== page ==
When Joseph introduced the practice of plural marriage in the church, it was limited to a select group of participants, and the practice was not made public. As noted in a Gospel Topics essay, “This principle was among the most challenging aspects of the Restoration—for Joseph personally and for other Church members. Plural marriage tested faith and provoked controversy and opposition. Few Latter-day Saints initially welcomed the restoration of a biblical practice entirely foreign to their sensibilities. But many later testified of powerful spiritual experiences that helped them overcome their hesitation and gave them courage to accept this practice.” The practice was discontinued under President Wilford Woodruff, as we discuss in a later section.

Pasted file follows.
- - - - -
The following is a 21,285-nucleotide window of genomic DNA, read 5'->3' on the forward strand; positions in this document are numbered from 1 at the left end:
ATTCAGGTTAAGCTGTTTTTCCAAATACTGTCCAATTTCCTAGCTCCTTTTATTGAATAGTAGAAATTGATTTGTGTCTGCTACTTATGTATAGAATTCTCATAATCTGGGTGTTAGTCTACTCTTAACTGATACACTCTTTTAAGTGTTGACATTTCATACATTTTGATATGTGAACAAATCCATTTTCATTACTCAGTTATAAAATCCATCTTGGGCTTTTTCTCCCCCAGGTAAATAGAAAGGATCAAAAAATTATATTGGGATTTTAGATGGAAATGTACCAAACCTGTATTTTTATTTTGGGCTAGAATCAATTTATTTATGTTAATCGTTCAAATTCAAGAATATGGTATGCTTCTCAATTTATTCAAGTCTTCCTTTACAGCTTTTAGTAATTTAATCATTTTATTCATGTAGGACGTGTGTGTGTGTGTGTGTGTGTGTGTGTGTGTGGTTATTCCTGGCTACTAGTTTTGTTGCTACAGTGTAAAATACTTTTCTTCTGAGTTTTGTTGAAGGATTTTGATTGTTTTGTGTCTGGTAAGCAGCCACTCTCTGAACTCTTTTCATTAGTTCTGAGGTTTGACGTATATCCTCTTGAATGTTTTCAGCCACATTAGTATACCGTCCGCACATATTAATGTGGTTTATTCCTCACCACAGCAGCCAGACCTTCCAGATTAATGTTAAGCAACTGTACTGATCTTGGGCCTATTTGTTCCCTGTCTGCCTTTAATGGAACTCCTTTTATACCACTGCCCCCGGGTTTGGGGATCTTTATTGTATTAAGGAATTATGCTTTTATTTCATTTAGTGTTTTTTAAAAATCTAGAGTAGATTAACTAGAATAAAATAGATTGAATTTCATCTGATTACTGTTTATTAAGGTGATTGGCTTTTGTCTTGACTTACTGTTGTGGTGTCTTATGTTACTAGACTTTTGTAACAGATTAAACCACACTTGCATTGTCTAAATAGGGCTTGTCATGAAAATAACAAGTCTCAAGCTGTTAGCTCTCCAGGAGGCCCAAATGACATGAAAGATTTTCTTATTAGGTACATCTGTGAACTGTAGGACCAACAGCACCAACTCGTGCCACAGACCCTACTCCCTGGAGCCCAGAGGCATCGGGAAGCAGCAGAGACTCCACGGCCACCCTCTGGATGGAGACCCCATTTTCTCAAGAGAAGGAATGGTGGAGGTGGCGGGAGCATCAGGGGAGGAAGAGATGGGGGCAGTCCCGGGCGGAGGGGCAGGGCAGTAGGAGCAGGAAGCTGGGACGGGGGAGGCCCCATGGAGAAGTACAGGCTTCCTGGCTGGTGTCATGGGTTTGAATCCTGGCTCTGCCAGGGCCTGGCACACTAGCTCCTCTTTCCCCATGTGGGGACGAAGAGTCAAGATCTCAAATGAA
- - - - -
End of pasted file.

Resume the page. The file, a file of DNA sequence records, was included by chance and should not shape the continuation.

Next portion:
In 1843 the Prophet Joseph Smith began to extend the blessings of eternal marriage to beloved friends who were deceased. Robert Thompson, Joseph’s personal secretary and coeditor of the Times and Seasons, had died of malaria at age thirty, leaving behind his wife, Mercy, and three-year-old daughter. One night in the spring of 1843, Mercy dreamed of her beloved Robert and heard her marriage vows being repeated. She was staying in the home of her sister Mary, who was married to Hyrum Smith. That same night Hyrum returned home and reported “a very remarkable Dream” of his deceased wife, Jerusha, and two deceased children. He found a note left from Joseph Smith asking him to visit his house. Joseph told Hyrum and Mary that “marriages contracted for time only lasted for time and were no more one until a new contract was made, for All Eternity.”